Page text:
It may be necessary to alter the delivery method for Events Captured within OIS. There are two Opalis Event delivery methods:

EW: the Event window in the Client
SNMP: SNMP traps

By default, all events are sent to both the Events window (via the EVENTS table) as well as SNMP; however, also by default there are no SNMP Destinations defined. Once one or more SNMP Destinations are defined, all events are sent to those SNMP Destinations as well as the Events window. As seen within this post, alternate Destinations (SNMP Trap Destinations) can be added so that OIS can either be set up as a Self-Monitor, or a 3rd Party Network Event Management System can perform the monitoring.

The actual content of the messages sent to all Destinations (Event Window or SNMP) can also be configured (filtered). The filters can be applied to either one or both of the Event Types. To filter events, a rule must be created. Configuration consists of an ordered list of rules:

Regular expression

List of delivery methods

For each Opalis Event, the rules from the list created are applied in the specified order. As soon as the Summary of the Opalis Event matches the regular expression, the specified delivery methods are applied, and other rules are not processed.

For example, if the list of rules looks like this:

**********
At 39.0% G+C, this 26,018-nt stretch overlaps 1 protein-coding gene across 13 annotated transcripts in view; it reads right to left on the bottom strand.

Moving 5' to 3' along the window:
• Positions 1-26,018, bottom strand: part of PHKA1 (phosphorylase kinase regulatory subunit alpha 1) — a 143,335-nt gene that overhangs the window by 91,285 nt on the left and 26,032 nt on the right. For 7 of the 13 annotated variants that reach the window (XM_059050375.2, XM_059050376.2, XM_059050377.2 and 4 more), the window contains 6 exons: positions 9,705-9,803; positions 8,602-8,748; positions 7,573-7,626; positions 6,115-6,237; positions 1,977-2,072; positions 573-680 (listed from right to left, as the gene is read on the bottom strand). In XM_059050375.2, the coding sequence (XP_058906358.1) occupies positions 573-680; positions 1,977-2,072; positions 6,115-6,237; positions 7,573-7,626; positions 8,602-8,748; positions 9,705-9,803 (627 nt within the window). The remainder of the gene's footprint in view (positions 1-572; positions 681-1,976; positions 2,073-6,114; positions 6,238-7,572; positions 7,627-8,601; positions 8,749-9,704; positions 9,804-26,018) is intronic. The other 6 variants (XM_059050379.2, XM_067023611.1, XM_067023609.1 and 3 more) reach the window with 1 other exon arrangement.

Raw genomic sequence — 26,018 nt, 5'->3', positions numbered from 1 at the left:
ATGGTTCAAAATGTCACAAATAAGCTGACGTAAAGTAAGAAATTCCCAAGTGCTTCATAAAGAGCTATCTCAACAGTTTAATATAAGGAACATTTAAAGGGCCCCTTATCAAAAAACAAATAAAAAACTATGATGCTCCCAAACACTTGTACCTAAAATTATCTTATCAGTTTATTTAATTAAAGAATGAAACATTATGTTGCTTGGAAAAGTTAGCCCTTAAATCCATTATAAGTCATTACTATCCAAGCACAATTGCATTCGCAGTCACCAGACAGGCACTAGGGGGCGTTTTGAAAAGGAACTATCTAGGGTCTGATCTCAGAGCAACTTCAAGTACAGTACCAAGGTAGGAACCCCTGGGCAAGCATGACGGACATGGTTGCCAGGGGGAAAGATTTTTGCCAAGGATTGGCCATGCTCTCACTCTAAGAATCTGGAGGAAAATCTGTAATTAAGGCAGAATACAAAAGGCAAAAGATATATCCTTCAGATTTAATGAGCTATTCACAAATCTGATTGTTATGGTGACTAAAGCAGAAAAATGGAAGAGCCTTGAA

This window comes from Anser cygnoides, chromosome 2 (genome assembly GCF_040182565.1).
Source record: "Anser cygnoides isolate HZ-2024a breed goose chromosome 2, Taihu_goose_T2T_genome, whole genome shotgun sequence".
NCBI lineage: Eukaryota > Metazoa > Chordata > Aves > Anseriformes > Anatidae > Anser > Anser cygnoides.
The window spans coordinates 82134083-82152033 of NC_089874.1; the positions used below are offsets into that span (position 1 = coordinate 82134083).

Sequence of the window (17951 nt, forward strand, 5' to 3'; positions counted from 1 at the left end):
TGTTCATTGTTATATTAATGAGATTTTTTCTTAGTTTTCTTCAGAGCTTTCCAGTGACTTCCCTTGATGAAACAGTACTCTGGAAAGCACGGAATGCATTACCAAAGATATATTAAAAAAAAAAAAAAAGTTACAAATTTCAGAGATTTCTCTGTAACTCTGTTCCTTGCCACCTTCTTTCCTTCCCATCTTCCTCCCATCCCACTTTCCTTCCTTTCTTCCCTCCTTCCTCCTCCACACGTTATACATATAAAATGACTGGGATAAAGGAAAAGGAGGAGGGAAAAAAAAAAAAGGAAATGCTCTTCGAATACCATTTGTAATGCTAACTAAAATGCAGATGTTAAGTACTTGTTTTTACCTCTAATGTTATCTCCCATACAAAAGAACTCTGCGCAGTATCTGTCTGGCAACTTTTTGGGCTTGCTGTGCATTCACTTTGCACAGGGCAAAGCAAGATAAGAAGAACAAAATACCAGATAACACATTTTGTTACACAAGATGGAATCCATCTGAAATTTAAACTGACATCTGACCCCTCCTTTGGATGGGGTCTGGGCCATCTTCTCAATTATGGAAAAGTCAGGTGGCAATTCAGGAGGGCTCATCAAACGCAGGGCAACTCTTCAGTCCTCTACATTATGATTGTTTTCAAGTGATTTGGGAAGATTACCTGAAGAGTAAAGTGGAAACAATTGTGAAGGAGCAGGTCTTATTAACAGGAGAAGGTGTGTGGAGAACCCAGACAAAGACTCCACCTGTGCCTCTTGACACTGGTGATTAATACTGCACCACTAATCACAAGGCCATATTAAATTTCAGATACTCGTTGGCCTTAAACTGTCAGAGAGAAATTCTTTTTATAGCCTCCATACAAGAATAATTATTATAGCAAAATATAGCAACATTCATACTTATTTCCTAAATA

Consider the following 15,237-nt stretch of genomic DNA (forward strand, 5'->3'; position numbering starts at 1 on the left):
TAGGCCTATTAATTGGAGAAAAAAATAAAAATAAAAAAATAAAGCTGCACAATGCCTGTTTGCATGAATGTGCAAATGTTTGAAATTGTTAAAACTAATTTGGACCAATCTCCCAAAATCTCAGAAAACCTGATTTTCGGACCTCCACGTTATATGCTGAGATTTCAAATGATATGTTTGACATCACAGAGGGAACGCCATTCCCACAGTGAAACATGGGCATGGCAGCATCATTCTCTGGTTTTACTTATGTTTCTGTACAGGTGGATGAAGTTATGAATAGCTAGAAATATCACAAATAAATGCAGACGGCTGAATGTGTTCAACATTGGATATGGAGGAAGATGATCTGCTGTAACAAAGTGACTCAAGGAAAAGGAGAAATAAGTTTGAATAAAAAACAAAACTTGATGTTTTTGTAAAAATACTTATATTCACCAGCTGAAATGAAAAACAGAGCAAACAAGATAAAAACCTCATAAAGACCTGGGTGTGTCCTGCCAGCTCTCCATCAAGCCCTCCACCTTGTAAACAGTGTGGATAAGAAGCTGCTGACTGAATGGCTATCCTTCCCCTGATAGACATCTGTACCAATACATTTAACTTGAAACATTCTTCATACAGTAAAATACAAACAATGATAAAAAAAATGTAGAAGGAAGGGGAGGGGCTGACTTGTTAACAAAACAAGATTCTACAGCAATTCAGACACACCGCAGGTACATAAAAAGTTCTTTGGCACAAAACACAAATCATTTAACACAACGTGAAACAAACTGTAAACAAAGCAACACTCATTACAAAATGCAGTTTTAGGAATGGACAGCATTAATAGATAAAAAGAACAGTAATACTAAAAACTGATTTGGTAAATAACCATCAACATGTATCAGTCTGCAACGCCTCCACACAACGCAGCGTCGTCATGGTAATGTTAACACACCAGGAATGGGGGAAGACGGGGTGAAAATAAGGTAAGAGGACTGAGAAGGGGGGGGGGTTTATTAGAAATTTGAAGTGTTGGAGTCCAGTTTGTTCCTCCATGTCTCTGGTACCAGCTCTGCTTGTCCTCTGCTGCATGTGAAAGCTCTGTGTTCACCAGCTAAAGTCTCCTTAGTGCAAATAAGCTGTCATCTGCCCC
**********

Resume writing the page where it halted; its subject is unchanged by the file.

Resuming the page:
Regular expression

List of delivery methods

.*interesting.*

EW

.*important.*

SNMP

.*

EW, SNMP

The following Opalis Events will be delivered accordingly:

Regular expression

List of delivery methods

Something interesting happened

EW

Something really important happened

SNMP

Something strange happened

EW, SNMP

To Delete all Previously Configured Delivery Method Rules:

1. Open a Windows Command Shell.
2. cd %PROGRAMFILES(x86)%\Opalis Software\Opalis Integration Server\Management Service\
3. Type the following command:

oedc /delivery /clear

Configuration Switches:
/delivery – the operation that instructs the utility to work with Delivery Methods
/clear – the parameter that instructs the operation to clear all Delivery Method Rules

4. Execute the Command.
5. Restart the associated OpalisActionService Windows Service(s).

NOTE: After executing this command, the list of rules becomes empty, which is interpreted as if the list contained only one rule:

Regular expression

List of delivery methods

.*

EW, SNMP

By default, all Opalis Events are sent to the Events tab in the Client. If an SNMP Trap Destination exists, all events will be sent to the SNMP Trap Destination as well.

To Add a Rule to the List of Delivery Method Rules:

1. Open a Windows Command Shell.
2. cd C:\Program Files\Opalis Software\Opalis Integration Server\Management Service\
3. Type the following command:

oedc /delivery /add /pattern <REGEX_PATTERN> [/to ew] [/to snmp] [/to none] [/to all]

Configuration Switches:
/delivery – the operation that instructs the utility to work with Delivery Methods